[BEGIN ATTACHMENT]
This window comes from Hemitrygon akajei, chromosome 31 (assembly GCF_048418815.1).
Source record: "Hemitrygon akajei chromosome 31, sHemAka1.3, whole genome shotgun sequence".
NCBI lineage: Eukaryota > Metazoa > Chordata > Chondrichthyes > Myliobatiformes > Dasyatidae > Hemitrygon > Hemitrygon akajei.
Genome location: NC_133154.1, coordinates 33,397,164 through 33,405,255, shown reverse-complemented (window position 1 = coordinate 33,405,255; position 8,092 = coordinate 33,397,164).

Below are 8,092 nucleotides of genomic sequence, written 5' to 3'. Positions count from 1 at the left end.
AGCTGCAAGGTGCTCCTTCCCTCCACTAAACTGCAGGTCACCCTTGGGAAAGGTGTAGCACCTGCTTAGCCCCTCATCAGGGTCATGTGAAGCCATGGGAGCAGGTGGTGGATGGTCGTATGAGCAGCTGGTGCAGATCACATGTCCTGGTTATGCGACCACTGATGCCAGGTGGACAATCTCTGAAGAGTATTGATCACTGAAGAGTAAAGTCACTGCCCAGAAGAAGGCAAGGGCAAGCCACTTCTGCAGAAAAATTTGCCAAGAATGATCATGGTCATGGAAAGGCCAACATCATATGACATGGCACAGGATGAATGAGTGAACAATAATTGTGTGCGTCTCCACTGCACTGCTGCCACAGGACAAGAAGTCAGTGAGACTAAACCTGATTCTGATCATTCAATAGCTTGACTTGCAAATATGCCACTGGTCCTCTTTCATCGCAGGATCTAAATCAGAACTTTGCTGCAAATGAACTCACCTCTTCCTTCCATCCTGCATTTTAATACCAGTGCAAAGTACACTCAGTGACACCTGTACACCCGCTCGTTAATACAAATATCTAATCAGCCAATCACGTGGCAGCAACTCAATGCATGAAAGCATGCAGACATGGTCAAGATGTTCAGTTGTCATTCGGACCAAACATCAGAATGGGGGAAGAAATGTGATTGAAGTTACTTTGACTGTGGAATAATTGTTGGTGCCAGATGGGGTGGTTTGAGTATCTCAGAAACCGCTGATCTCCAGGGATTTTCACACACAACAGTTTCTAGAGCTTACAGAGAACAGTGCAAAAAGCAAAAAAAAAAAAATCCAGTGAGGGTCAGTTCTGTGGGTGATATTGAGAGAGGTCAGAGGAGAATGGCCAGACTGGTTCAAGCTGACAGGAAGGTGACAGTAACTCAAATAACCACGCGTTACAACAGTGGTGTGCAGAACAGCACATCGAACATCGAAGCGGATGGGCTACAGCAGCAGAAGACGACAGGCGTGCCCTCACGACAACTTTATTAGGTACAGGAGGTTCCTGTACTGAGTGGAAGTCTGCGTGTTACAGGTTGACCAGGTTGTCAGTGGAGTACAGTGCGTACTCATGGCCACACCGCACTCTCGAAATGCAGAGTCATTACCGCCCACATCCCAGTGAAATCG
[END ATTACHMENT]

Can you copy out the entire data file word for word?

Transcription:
This window comes from Hemitrygon akajei, chromosome 31 (assembly GCF_048418815.1).
Source record: "Hemitrygon akajei chromosome 31, sHemAka1.3, whole genome shotgun sequence".
NCBI lineage: Eukaryota > Metazoa > Chordata > Chondrichthyes > Myliobatiformes > Dasyatidae > Hemitrygon > Hemitrygon akajei.
Genome location: NC_133154.1, coordinates 33,397,164 through 33,405,255, shown reverse-complemented (window position 1 = coordinate 33,405,255; position 8,092 = coordinate 33,397,164).

Below are 8,092 nucleotides of genomic sequence, written 5' to 3'. Positions count from 1 at the left end.
AGCTGCAAGGTGCTCCTTCCCTCCACTAAACTGCAGGTCACCCTTGGGAAAGGTGTAGCACCTGCTTAGCCCCTCATCAGGGTCATGTGAAGCCATGGGAGCAGGTGGTGGATGGTCGTATGAGCAGCTGGTGCAGATCACATGTCCTGGTTATGCGACCACTGATGCCAGGTGGACAATCTCTGAAGAGTATTGATCACTGAAGAGTAAAGTCACTGCCCAGAAGAAGGCAAGGGCAAGCCACTTCTGCAGAAAAATTTGCCAAGAATGATCATGGTCATGGAAAGGCCAACATCATATGACATGGCACAGGATGAATGAGTGAACAATAATTGTGTGCGTCTCCACTGCACTGCTGCCACAGGACAAGAAGTCAGTGAGACTAAACCTGATTCTGATCATTCAATAGCTTGACTTGCAAATATGCCACTGGTCCTCTTTCATCGCAGGATCTAAATCAGAACTTTGCTGCAAATGAACTCACCTCTTCCTTCCATCCTGCATTTTAATACCAGTGCAAAGTACACTCAGTGACACCTGTACACCCGCTCGTTAATACAAATATCTAATCAGCCAATCACGTGGCAGCAACTCAATGCATGAAAGCATGCAGACATGGTCAAGATGTTCAGTTGTCATTCGGACCAAACATCAGAATGGGGGAAGAAATGTGATTGAAGTTACTTTGACTGTGGAATAATTGTTGGTGCCAGATGGGGTGGTTTGAGTATCTCAGAAACCGCTGATCTCCAGGGATTTTCACACACAACAGTTTCTAGAGCTTACAGAGAACAGTGCAAAAAGCAAAAAAAAAAAAATCCAGTGAGGGTCAGTTCTGTGGGTGATATTGAGAGAGGTCAGAGGAGAATGGCCAGACTGGTTCAAGCTGACAGGAAGGTGACAGTAACTCAAATAACCACGCGTTACAACAGTGGTGTGCAGAACAGCACATCGAACATCGAAGCGGATGGGCTACAGCAGCAGAAGACGACAGGCGTGCCCTCACGACAACTTTATTAGGTACAGGAGGTTCCTGTACTGAGTGGAAGTCTGCGTGTTACAGGTTGACCAGGTTGTCAGTGGAGTACAGTGCGTACTCATGGCCACACCGCACTCTCGAAATGCAGAGTCATTACCGCCCACATCCCAGTGAAATCG